Online game nets 22-year-old $1 million - East Valley Tribune: Get Out

Online game nets 22-year-old $1 million

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Posted: Thursday, November 9, 2006 7:02 pm | Updated: 3:08 pm, Fri Oct 7, 2011.

LOS ANGELES - It didn't take a rocket scientist to win the online pop-culture game Gold Rush, but the Tennessee man who claimed the grand prize of $1 million in gold comes close.

Michael Kearney, 22, of Nashville, with a resume that includes a college degree before he became a teenager and two master's degrees by age 18, emerged as the winner Thursday after 18 finalists were brought to Los Angeles to compete face-to-face.

"Life has always been weird for me," Kearney said in a statement. "I graduated college at 10, so I was always the weird kid. Now I'm the weird kid with money."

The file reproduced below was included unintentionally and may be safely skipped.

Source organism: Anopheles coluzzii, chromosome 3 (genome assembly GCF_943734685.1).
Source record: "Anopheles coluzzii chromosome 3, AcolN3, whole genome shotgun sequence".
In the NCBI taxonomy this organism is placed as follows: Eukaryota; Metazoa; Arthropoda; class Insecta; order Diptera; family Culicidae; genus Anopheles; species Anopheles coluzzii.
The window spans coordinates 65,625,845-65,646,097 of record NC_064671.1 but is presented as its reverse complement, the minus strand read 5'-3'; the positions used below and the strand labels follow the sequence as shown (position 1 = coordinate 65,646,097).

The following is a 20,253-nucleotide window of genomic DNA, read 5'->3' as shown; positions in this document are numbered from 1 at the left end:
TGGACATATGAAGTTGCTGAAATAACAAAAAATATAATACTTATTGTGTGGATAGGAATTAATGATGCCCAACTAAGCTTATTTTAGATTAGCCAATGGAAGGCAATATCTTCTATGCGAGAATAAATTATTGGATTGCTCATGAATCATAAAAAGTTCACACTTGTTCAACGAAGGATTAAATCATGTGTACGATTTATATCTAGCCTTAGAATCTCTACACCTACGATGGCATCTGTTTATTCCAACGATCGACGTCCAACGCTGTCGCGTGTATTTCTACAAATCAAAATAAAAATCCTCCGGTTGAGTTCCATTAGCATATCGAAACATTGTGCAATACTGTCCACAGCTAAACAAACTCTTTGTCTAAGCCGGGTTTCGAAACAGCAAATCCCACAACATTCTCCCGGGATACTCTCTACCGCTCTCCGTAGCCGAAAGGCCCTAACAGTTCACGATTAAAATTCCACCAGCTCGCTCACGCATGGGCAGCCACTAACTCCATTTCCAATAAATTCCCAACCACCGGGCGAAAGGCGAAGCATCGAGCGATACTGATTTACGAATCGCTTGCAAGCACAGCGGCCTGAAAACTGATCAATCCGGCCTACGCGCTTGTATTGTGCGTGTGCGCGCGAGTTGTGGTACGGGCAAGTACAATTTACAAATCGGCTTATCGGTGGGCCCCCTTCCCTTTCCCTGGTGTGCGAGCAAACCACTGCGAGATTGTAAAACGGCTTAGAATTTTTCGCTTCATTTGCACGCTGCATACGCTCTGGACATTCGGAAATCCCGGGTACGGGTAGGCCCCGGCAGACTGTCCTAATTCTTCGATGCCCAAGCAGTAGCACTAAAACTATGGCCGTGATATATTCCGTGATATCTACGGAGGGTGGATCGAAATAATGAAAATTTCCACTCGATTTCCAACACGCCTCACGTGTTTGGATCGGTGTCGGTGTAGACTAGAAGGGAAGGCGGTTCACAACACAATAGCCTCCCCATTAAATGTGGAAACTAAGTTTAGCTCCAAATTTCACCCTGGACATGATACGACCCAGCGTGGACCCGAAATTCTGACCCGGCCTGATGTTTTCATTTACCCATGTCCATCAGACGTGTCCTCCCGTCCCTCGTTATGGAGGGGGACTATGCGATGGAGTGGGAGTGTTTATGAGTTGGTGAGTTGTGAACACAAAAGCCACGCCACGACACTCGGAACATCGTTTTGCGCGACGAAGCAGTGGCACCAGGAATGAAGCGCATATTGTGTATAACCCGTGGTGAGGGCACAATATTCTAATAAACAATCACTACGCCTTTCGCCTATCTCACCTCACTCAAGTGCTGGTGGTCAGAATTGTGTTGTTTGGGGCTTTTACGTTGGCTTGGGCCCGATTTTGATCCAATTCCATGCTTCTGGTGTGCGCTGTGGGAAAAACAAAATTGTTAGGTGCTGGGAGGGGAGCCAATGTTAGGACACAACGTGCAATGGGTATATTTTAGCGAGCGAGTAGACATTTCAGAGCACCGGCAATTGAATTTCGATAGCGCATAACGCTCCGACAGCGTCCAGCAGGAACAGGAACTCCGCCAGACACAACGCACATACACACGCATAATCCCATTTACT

Twelve players, including Kearney, won $100,000 in early rounds that led them to gold bars. Six wild-card players joined in the final rounds.

Kearney, who is pursuing a doctorate in chemistry at Middle Tennessee State University, participated in a media experiment: Gold Rush, created by reality TV king Mark Burnett ("Survivor") and AOL, is part of the quest to meld the Internet and television.

The game required players to answer questions about music, movies and other elements of popular culture using clues scattered throughout CBS programming, as well as in magazines, radio and on

The Gold Rush finale taped Tuesday was to air Thursday on "Entertainment Tonight" and be shown on the Gold Rush site throughout November. The game that started in September was hosted by "Entertainment Tonight" co-anchor Mark Steines.

"We broke new territory by bringing a fast-paced, multimedia reality game to the masses and now someone just got rich," Burnett said in a statement. "We look forward to launching another exciting season of Gold Rush next year and make yet another lucky person a millionaire."

More than 11 million people spent an average of more then 16 minutes on visits to Gold Rush, significantly longer than on other sites, said Kevin Conroy, executive vice president of AOL, who lauded it as a "new kind of experience."


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